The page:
Media bodies livid over Centre’s proposed guidelines to ‘curb fake news’

Our Bureau New Delhi | Updated on April 03, 2018 Published on April 03, 2018

In solidarity: Press Club of India President Gautam Lahiri and Secretary General Vinay Kumar at a meeting held by media bodies on the issue of fake news, in New Delhi on Tuesday

In less than 24 hours after introducing it, the Centre on Tuesday withdrew its order that proposed stringent guidelines for the accreditation of journalists, in a bid to curb fake news.

No sooner had the communication been made public, discussion and debate amidst the media fraternity took centre-stage.

By Tuesday morning, social media, TV channels and all forms of media outfits were raging over the guidelines. Around Tuesday noon, the Prime Minister’s Office directed the Information and Broadcasting Ministry to withdraw the order.

The PMO further said the matter should be addressed by press bodies such as the Press Council of India (PCI).

Following the PMO directive, the Ministry said its press release titled “Guidelines for accreditation of journalists amended to regulate fake news”, which was issued on April 2, stands withdrawn.

Information & Broadcasting Minister Smriti Irani tweeted: “PIB Accreditation Guidelines asking Press Council of India & News Broadcasters Association to define & act against ‘fake news’ have generated debate.

“Several journalists & organisations have reached out giving positive suggestions regarding the same. Information & Broadcasting Ministry is more than happy to engage with journalist body or organisations wanting to give suggestions so that together we can fight the menace of ‘fake news’ & uphold ethical journalism. Interested journalists and/or organisations may feel free to meet me at @MIB_India.”

What was propsed

On Monday night, a statement from the I&B Ministry said that under the new guidelines, the accreditation of a journalist would be permanently suspended following repeat offence.

However, it also said that for the print media, PCI would be the reference point, while for the electronic media, it would be the News Broadcasters Association (NBA).

In its statement, the Ministry had said that based on the determination process by bodies such as PCI and NBA, accredited journalists found to be involved in creating or propagating fake news would lose their accreditation for six months or a year, or permanently, in the case of repeated violations.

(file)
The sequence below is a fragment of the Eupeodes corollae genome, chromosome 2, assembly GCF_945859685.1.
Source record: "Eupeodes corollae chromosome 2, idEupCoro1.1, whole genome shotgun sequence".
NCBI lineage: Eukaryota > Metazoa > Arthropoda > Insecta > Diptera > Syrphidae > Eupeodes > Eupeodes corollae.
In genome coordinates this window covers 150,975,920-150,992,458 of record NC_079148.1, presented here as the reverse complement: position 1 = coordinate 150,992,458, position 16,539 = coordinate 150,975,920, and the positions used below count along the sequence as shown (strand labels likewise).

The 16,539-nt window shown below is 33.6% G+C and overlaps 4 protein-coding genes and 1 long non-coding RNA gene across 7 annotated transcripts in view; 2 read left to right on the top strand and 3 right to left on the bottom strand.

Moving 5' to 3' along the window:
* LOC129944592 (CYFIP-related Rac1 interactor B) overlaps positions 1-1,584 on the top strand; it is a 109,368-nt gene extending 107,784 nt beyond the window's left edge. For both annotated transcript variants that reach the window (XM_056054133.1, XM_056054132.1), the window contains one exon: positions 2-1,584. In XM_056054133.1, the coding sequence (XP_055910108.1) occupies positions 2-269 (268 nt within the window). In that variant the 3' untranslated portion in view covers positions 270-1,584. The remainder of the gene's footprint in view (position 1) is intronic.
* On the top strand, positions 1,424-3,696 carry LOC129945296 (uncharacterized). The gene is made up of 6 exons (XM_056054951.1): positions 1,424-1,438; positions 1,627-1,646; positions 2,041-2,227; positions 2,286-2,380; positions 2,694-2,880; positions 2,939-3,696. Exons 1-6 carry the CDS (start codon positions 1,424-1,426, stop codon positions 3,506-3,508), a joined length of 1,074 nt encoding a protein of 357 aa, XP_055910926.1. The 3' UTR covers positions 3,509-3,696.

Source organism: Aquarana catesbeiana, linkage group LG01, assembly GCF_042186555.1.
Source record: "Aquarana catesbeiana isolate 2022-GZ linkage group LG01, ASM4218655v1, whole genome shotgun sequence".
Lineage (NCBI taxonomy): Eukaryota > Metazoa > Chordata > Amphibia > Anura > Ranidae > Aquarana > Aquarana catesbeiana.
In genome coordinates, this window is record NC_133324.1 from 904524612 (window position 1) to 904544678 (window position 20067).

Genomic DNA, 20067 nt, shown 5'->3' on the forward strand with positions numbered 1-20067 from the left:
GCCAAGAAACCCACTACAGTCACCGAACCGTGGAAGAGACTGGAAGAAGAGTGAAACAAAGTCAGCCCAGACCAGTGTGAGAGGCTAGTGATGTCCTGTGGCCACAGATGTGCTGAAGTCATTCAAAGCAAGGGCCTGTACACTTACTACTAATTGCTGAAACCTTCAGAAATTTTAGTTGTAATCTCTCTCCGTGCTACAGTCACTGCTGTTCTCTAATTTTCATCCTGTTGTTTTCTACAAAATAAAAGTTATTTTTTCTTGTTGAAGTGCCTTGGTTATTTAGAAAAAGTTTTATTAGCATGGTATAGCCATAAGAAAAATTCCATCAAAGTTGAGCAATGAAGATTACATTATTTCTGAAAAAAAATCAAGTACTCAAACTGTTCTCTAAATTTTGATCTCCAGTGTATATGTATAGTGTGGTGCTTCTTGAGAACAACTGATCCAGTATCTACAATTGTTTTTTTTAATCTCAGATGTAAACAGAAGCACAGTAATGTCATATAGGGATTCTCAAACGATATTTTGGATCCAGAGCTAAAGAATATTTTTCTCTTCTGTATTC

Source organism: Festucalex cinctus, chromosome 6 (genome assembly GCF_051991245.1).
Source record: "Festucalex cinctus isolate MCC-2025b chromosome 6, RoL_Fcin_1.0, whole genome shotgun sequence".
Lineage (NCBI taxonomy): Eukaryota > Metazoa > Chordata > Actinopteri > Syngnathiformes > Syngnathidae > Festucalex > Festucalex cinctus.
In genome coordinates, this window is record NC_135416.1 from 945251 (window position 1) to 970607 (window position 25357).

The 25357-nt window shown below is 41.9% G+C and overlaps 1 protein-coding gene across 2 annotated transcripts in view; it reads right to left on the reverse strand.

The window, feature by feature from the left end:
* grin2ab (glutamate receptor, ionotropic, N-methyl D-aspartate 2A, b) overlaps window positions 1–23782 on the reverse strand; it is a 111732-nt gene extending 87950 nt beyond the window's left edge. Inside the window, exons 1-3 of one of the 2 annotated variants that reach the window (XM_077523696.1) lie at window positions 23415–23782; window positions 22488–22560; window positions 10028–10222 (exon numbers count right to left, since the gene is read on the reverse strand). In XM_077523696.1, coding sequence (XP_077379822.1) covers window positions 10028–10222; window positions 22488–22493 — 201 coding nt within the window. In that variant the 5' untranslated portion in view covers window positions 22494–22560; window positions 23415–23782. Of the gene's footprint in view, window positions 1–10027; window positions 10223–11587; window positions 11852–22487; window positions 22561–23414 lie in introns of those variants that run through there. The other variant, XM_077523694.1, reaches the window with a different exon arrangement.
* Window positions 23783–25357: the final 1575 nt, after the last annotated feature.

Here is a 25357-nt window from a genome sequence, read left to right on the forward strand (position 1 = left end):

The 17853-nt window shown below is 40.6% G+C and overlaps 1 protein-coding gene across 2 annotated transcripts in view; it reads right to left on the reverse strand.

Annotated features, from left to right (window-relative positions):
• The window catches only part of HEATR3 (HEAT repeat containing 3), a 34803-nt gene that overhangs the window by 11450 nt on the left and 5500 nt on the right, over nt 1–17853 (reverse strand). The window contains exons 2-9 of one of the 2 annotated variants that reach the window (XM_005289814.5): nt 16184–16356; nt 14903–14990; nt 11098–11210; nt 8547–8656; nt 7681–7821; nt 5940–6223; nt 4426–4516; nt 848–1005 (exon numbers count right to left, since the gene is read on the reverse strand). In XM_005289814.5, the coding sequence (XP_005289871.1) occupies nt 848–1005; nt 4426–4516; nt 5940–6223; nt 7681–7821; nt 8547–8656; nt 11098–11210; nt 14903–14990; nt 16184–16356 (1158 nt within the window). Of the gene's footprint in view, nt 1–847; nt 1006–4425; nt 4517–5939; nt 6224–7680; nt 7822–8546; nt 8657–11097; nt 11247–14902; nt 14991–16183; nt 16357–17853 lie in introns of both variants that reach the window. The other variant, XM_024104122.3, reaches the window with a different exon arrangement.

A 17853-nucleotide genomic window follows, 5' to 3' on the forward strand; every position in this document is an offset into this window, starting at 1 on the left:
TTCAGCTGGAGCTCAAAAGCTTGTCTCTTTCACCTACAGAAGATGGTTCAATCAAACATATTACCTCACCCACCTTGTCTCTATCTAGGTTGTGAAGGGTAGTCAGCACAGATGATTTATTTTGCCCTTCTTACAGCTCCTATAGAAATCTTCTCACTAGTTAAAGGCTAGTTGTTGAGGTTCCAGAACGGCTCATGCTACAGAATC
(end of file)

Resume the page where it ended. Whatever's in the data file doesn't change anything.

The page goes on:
Journalists from all walks came together to fight the Centre’s move. Though the government subsequently withdrew the statement, journalists under the aegis of organisations such as Press Club of India, Indian Women’s Press Corps, Press Association and Federation of Press Clubs of India got together to hold an open house on the issue.

In a joint statement, the journalist organisations said: “We welcome the retraction as it is in the interests of protecting the independence of the Fourth Estate. The journalists community is as concerned as the public regarding the purveying of fake news, which has the very potential of altering and subverting the character of Indian democracy.

Scope for reform

“There is ample scope for introspection and reform of journalistic practices, yet a government fiat restraining the fourth pillar of democracy is not the solution.”

In its statement, the Editors Guild of India said it acknowledges the intervention of the PMO to withdraw the I&B Ministry’s notification, but remains deeply disturbed.

It further said it cannot be left to the government to contain fake news when, on many occasions, governments and ruling parties are themselves charged with creating and propagating such ‘news’.

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Published on April 03, 2018
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